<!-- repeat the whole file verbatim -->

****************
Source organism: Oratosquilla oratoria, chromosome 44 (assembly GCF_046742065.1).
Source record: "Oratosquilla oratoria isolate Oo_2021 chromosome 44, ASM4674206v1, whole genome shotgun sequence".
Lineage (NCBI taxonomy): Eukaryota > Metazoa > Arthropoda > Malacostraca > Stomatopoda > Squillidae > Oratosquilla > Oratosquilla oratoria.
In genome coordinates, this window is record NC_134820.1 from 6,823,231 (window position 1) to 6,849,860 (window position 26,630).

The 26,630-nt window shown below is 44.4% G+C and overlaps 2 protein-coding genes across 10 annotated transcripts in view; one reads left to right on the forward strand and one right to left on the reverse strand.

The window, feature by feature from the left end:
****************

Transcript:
Source organism: Oratosquilla oratoria, chromosome 44 (assembly GCF_046742065.1).
Source record: "Oratosquilla oratoria isolate Oo_2021 chromosome 44, ASM4674206v1, whole genome shotgun sequence".
Lineage (NCBI taxonomy): Eukaryota > Metazoa > Arthropoda > Malacostraca > Stomatopoda > Squillidae > Oratosquilla > Oratosquilla oratoria.
In genome coordinates, this window is record NC_134820.1 from 6,823,231 (window position 1) to 6,849,860 (window position 26,630).

The 26,630-nt window shown below is 44.4% G+C and overlaps 2 protein-coding genes across 10 annotated transcripts in view; one reads left to right on the forward strand and one right to left on the reverse strand.

The window, feature by feature from the left end: